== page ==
Even more I'm-not-a-physicist-y speculation; could the additional correlation be some secondary gravitational wave effect hidden under the main signal, pointing to another aspect of the phenomenon?
But, LIGO ran their detectors for 8 years at a lower sensitivity with no detections. Almost as soon as they turned on the upgraded detectors in September 2015, they detected the first event (GW150914) which appeared at a level that would have been undetectable previously. Also, they have made two other detections in the 1.5 years since. My guess is that if these events were due to flawed analysis, then we should have seen something during those first 8 years.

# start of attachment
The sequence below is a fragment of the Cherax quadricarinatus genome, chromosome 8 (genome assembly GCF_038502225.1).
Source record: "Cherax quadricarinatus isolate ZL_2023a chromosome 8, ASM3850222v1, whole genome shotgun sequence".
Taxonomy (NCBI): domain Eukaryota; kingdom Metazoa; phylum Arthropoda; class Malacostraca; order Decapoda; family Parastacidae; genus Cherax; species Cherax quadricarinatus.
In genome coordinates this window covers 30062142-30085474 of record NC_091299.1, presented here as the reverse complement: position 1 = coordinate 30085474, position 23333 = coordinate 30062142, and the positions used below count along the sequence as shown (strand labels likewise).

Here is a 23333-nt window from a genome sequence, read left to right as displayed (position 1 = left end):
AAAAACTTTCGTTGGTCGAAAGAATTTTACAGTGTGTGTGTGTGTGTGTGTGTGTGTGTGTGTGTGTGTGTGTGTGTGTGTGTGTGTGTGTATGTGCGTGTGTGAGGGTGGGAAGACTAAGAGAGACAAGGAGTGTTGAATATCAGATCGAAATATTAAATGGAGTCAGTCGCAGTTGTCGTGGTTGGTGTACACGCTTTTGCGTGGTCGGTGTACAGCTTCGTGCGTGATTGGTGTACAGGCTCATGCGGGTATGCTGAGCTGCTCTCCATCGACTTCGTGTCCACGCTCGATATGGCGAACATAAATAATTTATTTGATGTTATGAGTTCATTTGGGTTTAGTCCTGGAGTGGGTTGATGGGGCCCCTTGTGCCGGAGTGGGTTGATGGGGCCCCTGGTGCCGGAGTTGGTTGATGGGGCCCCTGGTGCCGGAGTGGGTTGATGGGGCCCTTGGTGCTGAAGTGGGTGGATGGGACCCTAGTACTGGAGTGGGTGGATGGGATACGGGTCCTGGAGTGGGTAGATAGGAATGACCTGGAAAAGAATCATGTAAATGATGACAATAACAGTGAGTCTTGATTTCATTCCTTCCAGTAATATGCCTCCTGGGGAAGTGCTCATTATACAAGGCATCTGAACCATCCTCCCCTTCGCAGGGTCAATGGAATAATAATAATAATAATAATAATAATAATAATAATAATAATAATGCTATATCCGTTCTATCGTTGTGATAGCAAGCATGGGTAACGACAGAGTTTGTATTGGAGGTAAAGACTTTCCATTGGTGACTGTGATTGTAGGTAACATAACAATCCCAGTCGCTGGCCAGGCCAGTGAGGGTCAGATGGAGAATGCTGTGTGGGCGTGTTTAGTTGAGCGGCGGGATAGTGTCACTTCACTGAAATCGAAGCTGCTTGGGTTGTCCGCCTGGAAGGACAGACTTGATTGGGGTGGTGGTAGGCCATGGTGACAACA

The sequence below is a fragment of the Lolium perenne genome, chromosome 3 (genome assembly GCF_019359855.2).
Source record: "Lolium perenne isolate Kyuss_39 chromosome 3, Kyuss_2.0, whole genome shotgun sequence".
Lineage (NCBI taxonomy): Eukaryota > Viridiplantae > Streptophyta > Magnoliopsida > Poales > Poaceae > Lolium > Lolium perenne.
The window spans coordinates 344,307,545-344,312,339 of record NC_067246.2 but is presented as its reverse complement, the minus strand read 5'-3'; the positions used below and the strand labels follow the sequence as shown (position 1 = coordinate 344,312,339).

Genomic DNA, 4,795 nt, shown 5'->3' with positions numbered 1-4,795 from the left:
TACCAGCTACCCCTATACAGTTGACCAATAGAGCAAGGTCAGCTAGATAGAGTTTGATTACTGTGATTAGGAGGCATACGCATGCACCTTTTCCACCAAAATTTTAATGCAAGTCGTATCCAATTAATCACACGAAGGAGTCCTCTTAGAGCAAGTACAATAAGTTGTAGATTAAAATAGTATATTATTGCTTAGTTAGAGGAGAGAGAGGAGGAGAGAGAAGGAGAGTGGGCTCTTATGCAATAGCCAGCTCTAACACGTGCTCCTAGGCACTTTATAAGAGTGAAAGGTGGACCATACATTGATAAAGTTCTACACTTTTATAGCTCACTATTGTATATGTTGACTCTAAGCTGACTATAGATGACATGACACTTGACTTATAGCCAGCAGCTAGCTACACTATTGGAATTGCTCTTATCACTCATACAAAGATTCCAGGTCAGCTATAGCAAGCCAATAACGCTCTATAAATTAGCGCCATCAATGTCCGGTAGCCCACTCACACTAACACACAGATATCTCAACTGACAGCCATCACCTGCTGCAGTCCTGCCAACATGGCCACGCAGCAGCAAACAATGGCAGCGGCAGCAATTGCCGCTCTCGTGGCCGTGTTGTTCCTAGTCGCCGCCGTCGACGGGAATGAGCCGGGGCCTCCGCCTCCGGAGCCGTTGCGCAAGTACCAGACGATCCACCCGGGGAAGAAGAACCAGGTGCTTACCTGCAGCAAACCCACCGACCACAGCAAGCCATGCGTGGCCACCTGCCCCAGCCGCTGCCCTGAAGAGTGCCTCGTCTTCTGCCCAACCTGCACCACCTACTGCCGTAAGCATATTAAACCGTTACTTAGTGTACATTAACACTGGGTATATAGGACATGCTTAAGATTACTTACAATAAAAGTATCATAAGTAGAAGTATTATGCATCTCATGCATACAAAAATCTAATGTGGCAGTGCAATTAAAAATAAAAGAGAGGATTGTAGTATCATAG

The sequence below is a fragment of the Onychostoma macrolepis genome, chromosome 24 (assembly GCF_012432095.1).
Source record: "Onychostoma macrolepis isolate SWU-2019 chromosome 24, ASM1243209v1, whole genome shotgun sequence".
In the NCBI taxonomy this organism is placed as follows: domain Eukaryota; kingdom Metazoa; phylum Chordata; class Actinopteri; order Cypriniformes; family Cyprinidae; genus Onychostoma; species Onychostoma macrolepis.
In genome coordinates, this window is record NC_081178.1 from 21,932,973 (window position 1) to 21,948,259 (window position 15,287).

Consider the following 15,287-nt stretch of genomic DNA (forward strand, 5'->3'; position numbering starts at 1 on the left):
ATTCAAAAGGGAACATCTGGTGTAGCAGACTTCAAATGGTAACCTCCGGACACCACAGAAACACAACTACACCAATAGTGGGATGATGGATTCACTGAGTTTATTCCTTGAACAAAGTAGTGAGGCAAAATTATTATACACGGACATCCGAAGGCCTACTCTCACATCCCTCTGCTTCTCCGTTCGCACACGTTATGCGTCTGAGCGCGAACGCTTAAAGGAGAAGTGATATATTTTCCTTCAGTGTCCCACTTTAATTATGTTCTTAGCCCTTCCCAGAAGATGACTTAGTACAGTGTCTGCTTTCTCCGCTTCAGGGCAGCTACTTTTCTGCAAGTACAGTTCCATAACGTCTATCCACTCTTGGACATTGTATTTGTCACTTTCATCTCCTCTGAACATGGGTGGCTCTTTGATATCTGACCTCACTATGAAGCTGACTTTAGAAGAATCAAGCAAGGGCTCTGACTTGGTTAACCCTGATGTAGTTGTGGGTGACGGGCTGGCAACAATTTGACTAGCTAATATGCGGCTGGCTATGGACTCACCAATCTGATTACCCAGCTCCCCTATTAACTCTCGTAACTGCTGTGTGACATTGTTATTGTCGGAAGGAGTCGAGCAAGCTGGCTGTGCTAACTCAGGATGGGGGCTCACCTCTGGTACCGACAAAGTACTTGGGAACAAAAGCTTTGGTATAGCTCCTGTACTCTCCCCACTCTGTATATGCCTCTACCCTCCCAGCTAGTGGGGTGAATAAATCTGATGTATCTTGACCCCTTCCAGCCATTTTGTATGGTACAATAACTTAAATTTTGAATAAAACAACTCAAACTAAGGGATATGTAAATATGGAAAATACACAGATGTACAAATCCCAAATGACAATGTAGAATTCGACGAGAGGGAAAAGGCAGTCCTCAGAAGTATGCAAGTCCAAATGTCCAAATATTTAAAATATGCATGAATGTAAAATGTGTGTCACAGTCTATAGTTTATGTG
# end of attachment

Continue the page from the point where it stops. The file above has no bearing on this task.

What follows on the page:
Also, it is not just a correlation that has been observed - it is a correlation that has a specific form, a rising fundamental frequency that happens to in line with what we would expect from merging black holes. I know there's an element of circularity in the argument, but what are the chances of that particular sort of signal arising from a spurious correlation?
What? That's an incredibly dangerous position for a scientist of any stripe to take.
That kind of gives the lie to the conspiracy that many would like to believe... And before you go demanding that they release the raw data (in addition to the processed data), I hope you are aware of how many disk drives you're going to need to fit into that station wagon.